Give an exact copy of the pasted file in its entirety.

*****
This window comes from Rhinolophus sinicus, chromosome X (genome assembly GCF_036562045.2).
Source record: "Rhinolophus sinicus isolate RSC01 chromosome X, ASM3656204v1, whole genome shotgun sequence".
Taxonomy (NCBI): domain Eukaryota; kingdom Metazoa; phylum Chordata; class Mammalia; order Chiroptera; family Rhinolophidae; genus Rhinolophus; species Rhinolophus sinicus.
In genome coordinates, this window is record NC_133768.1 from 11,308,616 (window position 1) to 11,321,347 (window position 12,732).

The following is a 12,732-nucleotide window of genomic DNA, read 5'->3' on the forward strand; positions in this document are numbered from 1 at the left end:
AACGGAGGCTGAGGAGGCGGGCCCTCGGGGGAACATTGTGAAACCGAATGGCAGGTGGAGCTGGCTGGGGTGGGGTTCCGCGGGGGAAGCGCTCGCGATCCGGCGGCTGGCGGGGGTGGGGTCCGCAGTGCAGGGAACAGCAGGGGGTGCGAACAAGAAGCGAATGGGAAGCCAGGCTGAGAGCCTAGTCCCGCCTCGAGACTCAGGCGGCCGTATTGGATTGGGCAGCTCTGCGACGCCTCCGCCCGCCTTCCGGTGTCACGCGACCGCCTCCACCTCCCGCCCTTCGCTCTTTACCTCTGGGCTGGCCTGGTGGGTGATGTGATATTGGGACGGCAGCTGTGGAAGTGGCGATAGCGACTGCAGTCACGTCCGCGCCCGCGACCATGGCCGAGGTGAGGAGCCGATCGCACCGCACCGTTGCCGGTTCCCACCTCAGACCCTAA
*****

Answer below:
This window comes from Rhinolophus sinicus, chromosome X (genome assembly GCF_036562045.2).
Source record: "Rhinolophus sinicus isolate RSC01 chromosome X, ASM3656204v1, whole genome shotgun sequence".
Taxonomy (NCBI): domain Eukaryota; kingdom Metazoa; phylum Chordata; class Mammalia; order Chiroptera; family Rhinolophidae; genus Rhinolophus; species Rhinolophus sinicus.
In genome coordinates, this window is record NC_133768.1 from 11,308,616 (window position 1) to 11,321,347 (window position 12,732).

The following is a 12,732-nucleotide window of genomic DNA, read 5'->3' on the forward strand; positions in this document are numbered from 1 at the left end:
AACGGAGGCTGAGGAGGCGGGCCCTCGGGGGAACATTGTGAAACCGAATGGCAGGTGGAGCTGGCTGGGGTGGGGTTCCGCGGGGGAAGCGCTCGCGATCCGGCGGCTGGCGGGGGTGGGGTCCGCAGTGCAGGGAACAGCAGGGGGTGCGAACAAGAAGCGAATGGGAAGCCAGGCTGAGAGCCTAGTCCCGCCTCGAGACTCAGGCGGCCGTATTGGATTGGGCAGCTCTGCGACGCCTCCGCCCGCCTTCCGGTGTCACGCGACCGCCTCCACCTCCCGCCCTTCGCTCTTTACCTCTGGGCTGGCCTGGTGGGTGATGTGATATTGGGACGGCAGCTGTGGAAGTGGCGATAGCGACTGCAGTCACGTCCGCGCCCGCGACCATGGCCGAGGTGAGGAGCCGATCGCACCGCACCGTTGCCGGTTCCCACCTCAGACCCTAA